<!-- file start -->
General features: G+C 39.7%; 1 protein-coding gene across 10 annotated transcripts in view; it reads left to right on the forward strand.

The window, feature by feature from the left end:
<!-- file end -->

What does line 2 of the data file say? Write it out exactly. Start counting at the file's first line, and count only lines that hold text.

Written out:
The window, feature by feature from the left end: